What Can I Do With My SMSF?

There are a lot of restrictions placed on your superannuation. However, if you have a Self Managed Super Fund, there plenty of things you can do that often aren’t possible with a traditional managed super fund. Here are some opportunities that you could take advantage of in a SMSF:


>> The assets of the fund can be used to borrow to acquire a specific investment property.  This is something that generally can’t be achieved via a managed or pooled superannuation fund.  The rules are quite complex so professional advice should be engaged if a trustee is contemplating this as part of an investment strategy

>> The trustees can choose the assets the SMSF invests in.  It is the responsibility of the trustees to develop an investment strategy and choose the investments of the fund.  This can create opportunities that may not be available otherwise.

>> The tax can be managed according to the individual circumstances of the members.  In other types of super funds the member may have no control at all over how and when the income of the fund is taxed.  A SMSF provides more certainty.

>> You can have your SMSF own the premises your business operates from.  Many business owners lease their commercial premises from their self managed super fund.  Money that would otherwise be used to pay rent is used to build for retirement instead.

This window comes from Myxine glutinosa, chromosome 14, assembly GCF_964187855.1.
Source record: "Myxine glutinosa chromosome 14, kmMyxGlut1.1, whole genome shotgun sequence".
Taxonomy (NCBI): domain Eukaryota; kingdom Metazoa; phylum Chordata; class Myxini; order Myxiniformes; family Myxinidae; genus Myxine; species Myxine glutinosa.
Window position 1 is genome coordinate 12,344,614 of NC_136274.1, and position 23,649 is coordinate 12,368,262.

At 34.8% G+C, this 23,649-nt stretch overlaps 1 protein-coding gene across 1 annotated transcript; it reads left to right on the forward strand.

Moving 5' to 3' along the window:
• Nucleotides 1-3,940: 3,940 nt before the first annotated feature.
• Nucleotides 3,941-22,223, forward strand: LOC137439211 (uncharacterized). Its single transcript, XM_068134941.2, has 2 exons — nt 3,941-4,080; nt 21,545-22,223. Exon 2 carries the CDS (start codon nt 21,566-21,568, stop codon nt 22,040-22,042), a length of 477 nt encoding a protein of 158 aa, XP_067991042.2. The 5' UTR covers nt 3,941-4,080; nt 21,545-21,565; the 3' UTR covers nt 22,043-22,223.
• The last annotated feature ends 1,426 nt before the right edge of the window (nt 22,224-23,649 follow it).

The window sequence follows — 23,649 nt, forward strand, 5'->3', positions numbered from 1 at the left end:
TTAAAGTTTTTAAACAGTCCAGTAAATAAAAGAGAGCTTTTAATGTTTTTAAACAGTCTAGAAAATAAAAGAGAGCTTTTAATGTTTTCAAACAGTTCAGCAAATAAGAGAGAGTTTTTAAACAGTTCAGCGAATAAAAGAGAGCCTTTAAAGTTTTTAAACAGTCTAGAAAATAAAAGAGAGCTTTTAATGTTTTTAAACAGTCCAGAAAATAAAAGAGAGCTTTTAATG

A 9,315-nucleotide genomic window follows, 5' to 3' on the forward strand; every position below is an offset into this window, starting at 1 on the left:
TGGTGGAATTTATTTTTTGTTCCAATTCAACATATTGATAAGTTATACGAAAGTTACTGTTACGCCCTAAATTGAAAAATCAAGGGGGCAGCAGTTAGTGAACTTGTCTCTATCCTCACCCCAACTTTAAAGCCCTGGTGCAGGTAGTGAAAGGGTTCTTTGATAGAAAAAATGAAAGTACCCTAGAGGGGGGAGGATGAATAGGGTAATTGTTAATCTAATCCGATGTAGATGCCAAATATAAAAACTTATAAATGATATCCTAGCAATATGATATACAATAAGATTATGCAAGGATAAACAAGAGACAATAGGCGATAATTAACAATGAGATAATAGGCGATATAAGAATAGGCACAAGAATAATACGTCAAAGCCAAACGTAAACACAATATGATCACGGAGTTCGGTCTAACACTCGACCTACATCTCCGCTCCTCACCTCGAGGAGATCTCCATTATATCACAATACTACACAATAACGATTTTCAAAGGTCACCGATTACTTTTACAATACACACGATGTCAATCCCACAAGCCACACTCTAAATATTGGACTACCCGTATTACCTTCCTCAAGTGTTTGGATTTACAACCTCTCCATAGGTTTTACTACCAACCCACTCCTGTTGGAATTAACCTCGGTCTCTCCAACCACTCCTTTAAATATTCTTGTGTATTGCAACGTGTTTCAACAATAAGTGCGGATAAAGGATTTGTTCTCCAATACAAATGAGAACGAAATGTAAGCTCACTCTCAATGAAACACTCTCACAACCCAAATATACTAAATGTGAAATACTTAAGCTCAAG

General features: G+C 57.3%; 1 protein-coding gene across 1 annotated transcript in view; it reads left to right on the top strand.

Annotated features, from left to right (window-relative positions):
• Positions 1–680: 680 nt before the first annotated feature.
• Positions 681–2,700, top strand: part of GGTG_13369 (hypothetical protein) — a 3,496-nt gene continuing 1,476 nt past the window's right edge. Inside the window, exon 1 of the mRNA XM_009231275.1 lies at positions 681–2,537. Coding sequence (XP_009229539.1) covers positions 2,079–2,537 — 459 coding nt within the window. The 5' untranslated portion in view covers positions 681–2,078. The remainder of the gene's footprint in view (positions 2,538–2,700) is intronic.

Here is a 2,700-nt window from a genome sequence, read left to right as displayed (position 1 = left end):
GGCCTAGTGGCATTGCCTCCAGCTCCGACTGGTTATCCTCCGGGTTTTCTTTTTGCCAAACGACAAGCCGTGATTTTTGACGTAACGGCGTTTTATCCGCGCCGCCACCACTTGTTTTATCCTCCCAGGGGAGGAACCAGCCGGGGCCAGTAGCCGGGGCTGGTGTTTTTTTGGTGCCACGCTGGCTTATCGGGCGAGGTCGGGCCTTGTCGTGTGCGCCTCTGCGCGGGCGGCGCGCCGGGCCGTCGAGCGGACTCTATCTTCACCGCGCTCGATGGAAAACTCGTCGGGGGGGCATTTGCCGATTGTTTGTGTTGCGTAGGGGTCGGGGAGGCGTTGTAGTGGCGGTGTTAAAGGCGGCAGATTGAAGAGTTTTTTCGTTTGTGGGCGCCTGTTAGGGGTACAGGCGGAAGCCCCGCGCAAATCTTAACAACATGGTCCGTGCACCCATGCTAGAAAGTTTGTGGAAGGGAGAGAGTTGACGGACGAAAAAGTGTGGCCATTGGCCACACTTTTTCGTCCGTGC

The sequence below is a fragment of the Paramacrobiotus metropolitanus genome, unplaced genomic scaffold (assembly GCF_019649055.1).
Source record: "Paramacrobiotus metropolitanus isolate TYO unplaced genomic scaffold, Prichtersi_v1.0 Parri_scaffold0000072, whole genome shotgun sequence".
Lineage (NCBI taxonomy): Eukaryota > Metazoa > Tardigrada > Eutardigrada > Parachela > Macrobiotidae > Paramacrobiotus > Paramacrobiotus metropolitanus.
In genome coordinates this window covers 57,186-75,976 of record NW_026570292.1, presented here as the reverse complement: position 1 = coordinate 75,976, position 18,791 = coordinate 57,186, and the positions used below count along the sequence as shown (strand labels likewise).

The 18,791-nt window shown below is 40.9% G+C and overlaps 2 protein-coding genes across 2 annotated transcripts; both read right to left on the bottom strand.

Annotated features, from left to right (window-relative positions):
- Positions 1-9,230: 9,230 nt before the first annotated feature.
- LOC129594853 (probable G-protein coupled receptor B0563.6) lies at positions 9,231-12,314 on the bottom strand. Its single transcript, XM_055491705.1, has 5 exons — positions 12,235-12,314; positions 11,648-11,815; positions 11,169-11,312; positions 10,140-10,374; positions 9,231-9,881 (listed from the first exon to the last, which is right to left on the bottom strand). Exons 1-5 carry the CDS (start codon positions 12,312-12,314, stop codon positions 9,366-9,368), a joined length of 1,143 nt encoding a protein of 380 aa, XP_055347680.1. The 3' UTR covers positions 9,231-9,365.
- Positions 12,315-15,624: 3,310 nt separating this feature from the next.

>> Life insurance can be owned by the self managed super fund A SMSF can choose to own life insurance on its members.  This is true for most superannuation funds, but with an SMSF the provider of the insurance and the structure of the insurance can be tailored specifically for the needs of the members.


These are just five points that differentiate a SMSF from many other superannuation structures.  There are many others, so make sure you get professional advice before setting up your own fund. Contact us if you would like help.



The information in this document reflects our understanding of existing legislation, proposed legislation, rulings etc as at the date of issue. In some cases the information has been provided to us by third parties. While it is believed the information is accurate and reliable, this is not guaranteed in any way. Any advice in this publication is of a general nature only and has not been tailored to your personal circumstances. Please seek personal advice prior to acting on this information.